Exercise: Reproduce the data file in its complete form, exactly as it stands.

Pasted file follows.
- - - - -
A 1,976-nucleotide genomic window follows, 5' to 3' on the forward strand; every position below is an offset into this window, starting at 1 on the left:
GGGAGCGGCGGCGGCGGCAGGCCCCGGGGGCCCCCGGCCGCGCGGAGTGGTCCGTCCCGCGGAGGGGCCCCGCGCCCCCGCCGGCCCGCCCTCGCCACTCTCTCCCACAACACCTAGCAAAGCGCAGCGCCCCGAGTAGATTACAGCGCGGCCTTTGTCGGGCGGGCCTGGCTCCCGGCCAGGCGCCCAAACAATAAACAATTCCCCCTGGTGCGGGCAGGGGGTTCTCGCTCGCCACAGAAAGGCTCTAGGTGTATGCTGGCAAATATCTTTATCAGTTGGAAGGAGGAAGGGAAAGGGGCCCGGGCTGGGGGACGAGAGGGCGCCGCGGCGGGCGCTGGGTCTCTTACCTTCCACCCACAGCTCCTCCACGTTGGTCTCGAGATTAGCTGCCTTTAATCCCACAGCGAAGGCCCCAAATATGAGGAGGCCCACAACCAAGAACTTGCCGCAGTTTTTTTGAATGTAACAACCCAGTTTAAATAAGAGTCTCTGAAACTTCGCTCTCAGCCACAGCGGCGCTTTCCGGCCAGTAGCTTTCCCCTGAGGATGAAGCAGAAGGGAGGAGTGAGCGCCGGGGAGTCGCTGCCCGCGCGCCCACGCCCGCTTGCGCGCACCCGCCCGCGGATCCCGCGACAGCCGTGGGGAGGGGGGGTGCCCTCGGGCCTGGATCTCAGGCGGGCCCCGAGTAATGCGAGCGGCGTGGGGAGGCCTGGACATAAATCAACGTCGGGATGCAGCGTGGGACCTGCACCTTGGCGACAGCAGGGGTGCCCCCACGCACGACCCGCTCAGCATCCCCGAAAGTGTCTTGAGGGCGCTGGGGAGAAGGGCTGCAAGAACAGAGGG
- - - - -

A 1,976-nucleotide genomic window follows, 5' to 3' on the forward strand; every position below is an offset into this window, starting at 1 on the left:
GGGAGCGGCGGCGGCGGCAGGCCCCGGGGGCCCCCGGCCGCGCGGAGTGGTCCGTCCCGCGGAGGGGCCCCGCGCCCCCGCCGGCCCGCCCTCGCCACTCTCTCCCACAACACCTAGCAAAGCGCAGCGCCCCGAGTAGATTACAGCGCGGCCTTTGTCGGGCGGGCCTGGCTCCCGGCCAGGCGCCCAAACAATAAACAATTCCCCCTGGTGCGGGCAGGGGGTTCTCGCTCGCCACAGAAAGGCTCTAGGTGTATGCTGGCAAATATCTTTATCAGTTGGAAGGAGGAAGGGAAAGGGGCCCGGGCTGGGGGACGAGAGGGCGCCGCGGCGGGCGCTGGGTCTCTTACCTTCCACCCACAGCTCCTCCACGTTGGTCTCGAGATTAGCTGCCTTTAATCCCACAGCGAAGGCCCCAAATATGAGGAGGCCCACAACCAAGAACTTGCCGCAGTTTTTTTGAATGTAACAACCCAGTTTAAATAAGAGTCTCTGAAACTTCGCTCTCAGCCACAGCGGCGCTTTCCGGCCAGTAGCTTTCCCCTGAGGATGAAGCAGAAGGGAGGAGTGAGCGCCGGGGAGTCGCTGCCCGCGCGCCCACGCCCGCTTGCGCGCACCCGCCCGCGGATCCCGCGACAGCCGTGGGGAGGGGGGGTGCCCTCGGGCCTGGATCTCAGGCGGGCCCCGAGTAATGCGAGCGGCGTGGGGAGGCCTGGACATAAATCAACGTCGGGATGCAGCGTGGGACCTGCACCTTGGCGACAGCAGGGGTGCCCCCACGCACGACCCGCTCAGCATCCCCGAAAGTGTCTTGAGGGCGCTGGGGAGAAGGGCTGCAAGAACAGAGGG